FORT MYERS, Fla. -- Pedro Martinez surveyed the notebooks, tape recorders and cameras early Wednesday afternoon and wondered if it was suddenly 1999 again.
"When is this going to end?" mused Martinez. "You guys still think I'm a ballplayer."
Instead, Martinez represents a pitching legend, one entering the second season of his second career as a special assistant to general manager Ben Cherington.
This was Martinez's first day in camp, and there was great interest in hearing what he had to say.
Recently, it was announced that Martinez will be inducted into the Red Sox Hall of Fame later this year. In 2015, there could be an even bigger honor, when the three-time Cy Young Award winner becomes eligible for that big Hall of Fame, the one that resides in Cooperstown.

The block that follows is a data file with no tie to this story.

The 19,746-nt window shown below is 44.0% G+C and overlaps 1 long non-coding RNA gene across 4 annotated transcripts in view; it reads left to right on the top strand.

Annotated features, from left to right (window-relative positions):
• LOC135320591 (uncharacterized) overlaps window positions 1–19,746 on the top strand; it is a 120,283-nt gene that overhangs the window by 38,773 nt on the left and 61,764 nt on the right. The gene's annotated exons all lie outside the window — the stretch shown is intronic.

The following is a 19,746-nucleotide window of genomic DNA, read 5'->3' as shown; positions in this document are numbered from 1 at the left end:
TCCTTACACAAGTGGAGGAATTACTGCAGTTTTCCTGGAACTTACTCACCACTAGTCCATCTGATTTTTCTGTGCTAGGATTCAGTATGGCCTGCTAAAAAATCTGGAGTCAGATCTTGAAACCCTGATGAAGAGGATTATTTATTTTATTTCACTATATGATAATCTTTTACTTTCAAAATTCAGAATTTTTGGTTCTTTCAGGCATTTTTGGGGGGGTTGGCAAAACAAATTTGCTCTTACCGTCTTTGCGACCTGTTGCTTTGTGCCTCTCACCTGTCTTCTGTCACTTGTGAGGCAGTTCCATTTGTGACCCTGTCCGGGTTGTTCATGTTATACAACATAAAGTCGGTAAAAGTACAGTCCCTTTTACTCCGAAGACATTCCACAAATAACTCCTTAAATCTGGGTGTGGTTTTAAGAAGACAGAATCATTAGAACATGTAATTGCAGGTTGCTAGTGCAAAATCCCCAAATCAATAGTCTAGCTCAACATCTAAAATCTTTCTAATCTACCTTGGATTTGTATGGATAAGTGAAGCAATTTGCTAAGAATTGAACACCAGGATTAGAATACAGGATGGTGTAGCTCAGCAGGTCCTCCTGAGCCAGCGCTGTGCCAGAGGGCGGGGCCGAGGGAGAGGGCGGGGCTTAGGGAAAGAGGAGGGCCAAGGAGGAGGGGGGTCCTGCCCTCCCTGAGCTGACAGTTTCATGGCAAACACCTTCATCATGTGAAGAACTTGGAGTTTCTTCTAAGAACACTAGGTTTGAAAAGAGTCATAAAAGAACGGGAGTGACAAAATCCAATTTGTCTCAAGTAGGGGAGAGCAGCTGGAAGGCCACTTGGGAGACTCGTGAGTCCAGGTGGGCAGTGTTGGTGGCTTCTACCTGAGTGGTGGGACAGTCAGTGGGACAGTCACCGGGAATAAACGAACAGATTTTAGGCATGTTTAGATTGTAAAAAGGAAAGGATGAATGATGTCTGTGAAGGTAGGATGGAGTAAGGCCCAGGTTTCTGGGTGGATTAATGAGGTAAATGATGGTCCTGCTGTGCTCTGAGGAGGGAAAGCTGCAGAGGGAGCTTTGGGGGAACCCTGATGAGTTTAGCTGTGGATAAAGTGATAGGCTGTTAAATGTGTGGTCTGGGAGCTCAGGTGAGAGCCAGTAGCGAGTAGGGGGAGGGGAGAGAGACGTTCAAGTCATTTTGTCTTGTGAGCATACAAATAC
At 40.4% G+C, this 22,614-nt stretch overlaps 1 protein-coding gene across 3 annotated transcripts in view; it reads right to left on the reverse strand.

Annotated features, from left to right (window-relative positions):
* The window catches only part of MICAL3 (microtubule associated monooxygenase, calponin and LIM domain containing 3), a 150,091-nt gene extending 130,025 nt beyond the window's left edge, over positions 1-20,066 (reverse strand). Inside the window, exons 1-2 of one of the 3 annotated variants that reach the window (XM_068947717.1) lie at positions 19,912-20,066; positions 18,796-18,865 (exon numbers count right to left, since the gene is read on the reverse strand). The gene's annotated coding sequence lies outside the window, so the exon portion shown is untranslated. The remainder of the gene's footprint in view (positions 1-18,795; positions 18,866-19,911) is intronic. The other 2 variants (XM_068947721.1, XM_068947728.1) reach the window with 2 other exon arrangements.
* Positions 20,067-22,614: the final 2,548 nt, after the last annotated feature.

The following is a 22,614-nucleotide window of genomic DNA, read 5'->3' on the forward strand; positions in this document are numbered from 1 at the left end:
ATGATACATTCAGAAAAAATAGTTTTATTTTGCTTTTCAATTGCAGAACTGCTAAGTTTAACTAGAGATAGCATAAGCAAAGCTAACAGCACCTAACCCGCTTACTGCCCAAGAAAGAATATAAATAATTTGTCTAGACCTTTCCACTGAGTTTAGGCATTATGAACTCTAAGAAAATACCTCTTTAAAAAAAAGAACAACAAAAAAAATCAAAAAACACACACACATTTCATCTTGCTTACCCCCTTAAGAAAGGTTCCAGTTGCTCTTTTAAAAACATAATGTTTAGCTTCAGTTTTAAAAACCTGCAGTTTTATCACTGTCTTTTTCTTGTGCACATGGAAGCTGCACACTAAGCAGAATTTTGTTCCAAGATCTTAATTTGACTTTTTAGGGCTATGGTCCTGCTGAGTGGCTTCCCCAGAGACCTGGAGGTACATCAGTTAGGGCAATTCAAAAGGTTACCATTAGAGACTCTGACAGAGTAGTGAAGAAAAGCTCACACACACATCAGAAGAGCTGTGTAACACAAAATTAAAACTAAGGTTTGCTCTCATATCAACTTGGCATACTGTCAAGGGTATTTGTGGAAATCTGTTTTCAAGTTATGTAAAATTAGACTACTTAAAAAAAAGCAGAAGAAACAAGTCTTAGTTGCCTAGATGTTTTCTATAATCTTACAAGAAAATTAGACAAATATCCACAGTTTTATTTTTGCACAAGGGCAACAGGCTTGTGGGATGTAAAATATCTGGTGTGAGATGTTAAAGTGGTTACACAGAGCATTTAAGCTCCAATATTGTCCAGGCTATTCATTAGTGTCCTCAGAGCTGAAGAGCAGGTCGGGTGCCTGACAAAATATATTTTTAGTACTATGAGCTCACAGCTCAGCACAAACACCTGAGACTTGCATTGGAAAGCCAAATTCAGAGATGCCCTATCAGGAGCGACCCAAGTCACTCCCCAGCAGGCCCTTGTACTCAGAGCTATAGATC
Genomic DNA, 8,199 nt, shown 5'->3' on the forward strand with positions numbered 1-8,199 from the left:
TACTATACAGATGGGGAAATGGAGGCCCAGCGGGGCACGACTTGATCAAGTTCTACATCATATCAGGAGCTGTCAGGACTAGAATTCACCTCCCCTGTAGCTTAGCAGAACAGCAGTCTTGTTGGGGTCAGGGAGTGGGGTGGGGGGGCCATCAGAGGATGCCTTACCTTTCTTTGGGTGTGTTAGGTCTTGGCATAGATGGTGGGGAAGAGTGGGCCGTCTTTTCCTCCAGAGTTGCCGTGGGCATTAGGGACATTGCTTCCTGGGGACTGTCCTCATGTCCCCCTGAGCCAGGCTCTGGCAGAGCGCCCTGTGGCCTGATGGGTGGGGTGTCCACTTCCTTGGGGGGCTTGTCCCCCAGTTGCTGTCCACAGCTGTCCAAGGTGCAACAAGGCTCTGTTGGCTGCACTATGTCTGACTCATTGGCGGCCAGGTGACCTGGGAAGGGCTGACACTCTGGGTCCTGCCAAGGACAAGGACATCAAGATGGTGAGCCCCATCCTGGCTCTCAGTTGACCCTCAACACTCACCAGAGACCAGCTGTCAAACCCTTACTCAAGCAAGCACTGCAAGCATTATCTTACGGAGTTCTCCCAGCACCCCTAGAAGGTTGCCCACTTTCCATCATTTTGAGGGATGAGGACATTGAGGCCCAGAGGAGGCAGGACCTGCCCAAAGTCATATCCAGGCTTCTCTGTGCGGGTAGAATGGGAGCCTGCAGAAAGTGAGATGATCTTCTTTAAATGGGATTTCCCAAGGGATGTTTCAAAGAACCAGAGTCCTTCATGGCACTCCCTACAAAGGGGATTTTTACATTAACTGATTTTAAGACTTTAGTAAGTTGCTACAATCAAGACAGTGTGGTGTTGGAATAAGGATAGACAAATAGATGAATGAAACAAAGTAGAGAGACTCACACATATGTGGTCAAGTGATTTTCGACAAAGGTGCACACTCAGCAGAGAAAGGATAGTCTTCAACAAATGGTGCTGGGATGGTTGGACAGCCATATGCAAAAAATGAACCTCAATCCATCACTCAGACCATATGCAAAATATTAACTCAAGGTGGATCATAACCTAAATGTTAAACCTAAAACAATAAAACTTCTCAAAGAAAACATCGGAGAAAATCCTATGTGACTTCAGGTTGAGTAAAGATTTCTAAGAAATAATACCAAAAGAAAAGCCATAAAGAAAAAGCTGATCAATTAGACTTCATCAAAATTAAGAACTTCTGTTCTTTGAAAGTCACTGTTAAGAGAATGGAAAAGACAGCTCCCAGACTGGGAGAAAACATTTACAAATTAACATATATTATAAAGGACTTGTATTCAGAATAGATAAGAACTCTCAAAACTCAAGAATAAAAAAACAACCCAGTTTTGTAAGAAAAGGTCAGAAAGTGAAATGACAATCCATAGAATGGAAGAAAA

"To me, it's a great honor to actually go into the Red Sox Hall of Fame," said Martinez. "I don't have enough words to thank the organization, and I'm extremely proud to have been chosen to go into the Hall of Fame, really happy. I think this once again makes me more of a Bostonian than ever. I keep saying I'm a Bostonian. Now, I can't go away."
Nor would any Bostonian -- or baseball fan -- want him to.
The ultimate achievement for Martinez's career -- one that many have compared to that of Sandy Koufax -- would be enshrinement to Cooperstown.
"I'm looking forward to that," Martinez said. "There's only so much I can do. As of now, I'm just like you, hoping and waiting to get another chance to actually make it back-to-back years. Boston -- then the Hall of Fame."
Does Martinez think he'll be a first-ballot Hall of Famer?
"I think I should have a shot, but it's not up to me," he said. "Like I said, it's not up to me. I can only hope and wait."
Considering the money he made and the accomplishments that decorated his career, it would be easy for Martinez to just sit back on his boat in the Dominican Republic or look at the beach near his home in Miami.
But his job with the Red Sox, though not as glamorous as the one he had as a player, is one Martinez has really taken to.